It’s so easy as a dentist today, to feel as if you are nobody.
The insurance companies, including government’s Medicaid and Medicare companies, are good at teaching people that they CARE about the people who pay them premiums. And that if the care you recommend isn’t covered, it isn’t medically needed, or it isn’t appropriate, or, it’s too expensive if it’s above those carefully crafted words, “usual and customary.”
Whatever is “usual and customary” anyway? (A: Whatever the insurance company numbers are that it is willing to pay.)
Some years ago, I remember hearing a lecture from some Medicaid representatives at a pediatric meeting, who explained they knew the lower fees were different from our other fees, but if we dentists just “change the delivery system, and change our thinking a little bit,” we could help these poor patients in need.
Change the delivery system? Like double-booking to cover for all the failed appointments? Like doing more restorative in one appointment because they may not come back? Even, was it implied, to do a lesser-quality of work?
Change our thinking a bit? Like we orthodontists, pediatric dentists and general dentists are somehow responsible for the missionary work of treating Medicaid patients because they are “poor” and “needy” and so on.
You want to “help people.” Of course. But for lower and lower fees, and more and more time spent in practice, away from family and from the rest of your life?
You can spend hours on the line with “representatives” overseas, who speak poor English as you try to work out the reasons for claim rejection. Or you can pay staff members to do that for hours. Hours. And still, you may not be paid for the care you provided. Not be paid.
Recent news of one industry giant, Aetna, has the internet busy over an executive’s admission that he never actually looked at a single claim before it was rejected.
So, you feel the disparagement of the insurance companies’ treating you poorly, the feeling of not being seen as a professional, but rather as their lackey. Even being seen as someone whose ethics are in question. And the patients often mirror those attitudes. Advertising and media are powerful tools! These giant companies are flush with cash and spending it on what brings in more cash to their shareholders and Big Execs.
You feel that no matter how hard you try, the patients and insurance companies feel you are not trustworthy. Your treatment plan and care is seen as unnecessary and overpriced.
And the dental supply companies? Through salesmen’s pasted-on smiles, seeming like the proverbial “used-car salesmen, they are happy to sell you supplies at outrageous prices, to gain their selling ‘incentives” - cruises and bonuses.
This, all while giant companies buy up small mom-and-pop companies, thus squashing competition, and raise the cost of your supplies and equipment - big-time. (Read more about the lawsuit claiming years of price-fixing. )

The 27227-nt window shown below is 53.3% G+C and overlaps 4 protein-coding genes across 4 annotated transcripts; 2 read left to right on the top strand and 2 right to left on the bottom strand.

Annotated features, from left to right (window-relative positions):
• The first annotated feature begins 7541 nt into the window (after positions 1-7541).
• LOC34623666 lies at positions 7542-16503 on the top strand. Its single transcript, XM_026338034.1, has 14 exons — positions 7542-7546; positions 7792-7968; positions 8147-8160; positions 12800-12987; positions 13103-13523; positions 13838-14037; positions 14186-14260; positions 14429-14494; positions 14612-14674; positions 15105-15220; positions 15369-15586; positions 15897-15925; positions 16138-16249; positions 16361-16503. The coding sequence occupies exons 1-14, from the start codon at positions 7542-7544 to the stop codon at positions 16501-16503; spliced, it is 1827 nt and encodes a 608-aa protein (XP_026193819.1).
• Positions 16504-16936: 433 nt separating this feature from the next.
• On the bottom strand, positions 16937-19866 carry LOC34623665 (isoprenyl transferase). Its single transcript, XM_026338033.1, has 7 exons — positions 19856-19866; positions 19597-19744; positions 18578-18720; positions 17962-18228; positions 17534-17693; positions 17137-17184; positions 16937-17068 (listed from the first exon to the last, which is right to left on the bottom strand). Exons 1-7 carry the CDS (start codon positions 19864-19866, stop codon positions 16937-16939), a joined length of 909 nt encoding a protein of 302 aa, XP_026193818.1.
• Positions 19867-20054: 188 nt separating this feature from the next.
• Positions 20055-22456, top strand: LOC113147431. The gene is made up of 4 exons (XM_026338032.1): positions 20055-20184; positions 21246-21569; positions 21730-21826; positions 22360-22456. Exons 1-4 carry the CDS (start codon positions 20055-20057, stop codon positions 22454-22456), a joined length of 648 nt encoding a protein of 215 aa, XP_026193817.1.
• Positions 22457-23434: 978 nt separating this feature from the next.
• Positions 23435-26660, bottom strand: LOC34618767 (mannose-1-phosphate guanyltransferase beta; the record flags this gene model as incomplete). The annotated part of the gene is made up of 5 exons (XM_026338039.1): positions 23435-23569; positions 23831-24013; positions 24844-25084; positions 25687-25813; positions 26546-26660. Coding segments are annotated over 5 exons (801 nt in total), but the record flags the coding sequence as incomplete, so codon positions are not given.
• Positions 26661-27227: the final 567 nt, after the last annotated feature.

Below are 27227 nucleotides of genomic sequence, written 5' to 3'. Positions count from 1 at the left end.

You can also read about the FTC’s charging major dental suppliers with conspiracy and anti-trust violations.
And, because of who you are, you’re just working away, doing your best to take care of patients, care for them, and make a dwindling living.
You. Don’t. Feel. Good. About. It.
Or. About. You.
This seems to be directly opposite of what the dental schools tell you as you work really hard to get great grades, pay exhorbitant tuition and fees, and ultimately for many, repay exhorbitant student loans.
You have reached a fantastic moment. You have come face to face with who you REALLY ARE.
What you are is an image of the Creator. You have the ability to create. As a creator you have the ability to innovate. As an innovator, you have the ability to lead. As a leader, you have the ability to love.
Think about how we are set up to understand how to build a great life:
If you are to find your way, you must first experience being lost.
To fall in love, you must first feel desire for love.
To become capable, you start with no capability.
To want to give, you must know need.
Do you see it? Do you see what you must create - and innovate…?
You’ve been given a life, opportunities, education that prepare you for special things.
You create your life. Good start going to dental school! Good start noticing you have been lost. Good start, wanting love and to love. Good start, feeling your desires.
This is your fantastic moment.
Now - you can begin anew - with awareness and understanding of being lost, needing love, pursuing an amazing education, having been given opportunities.
As the great educator, Dr. Louis Smith said, “Your life is about being and becoming.”
Don’t stop at just being. Realize that life is about becoming - that’s where creating and innovation come in.
“As a dentist, you really are somebody special.”
Again: You. Really. Are. Somebody. Special.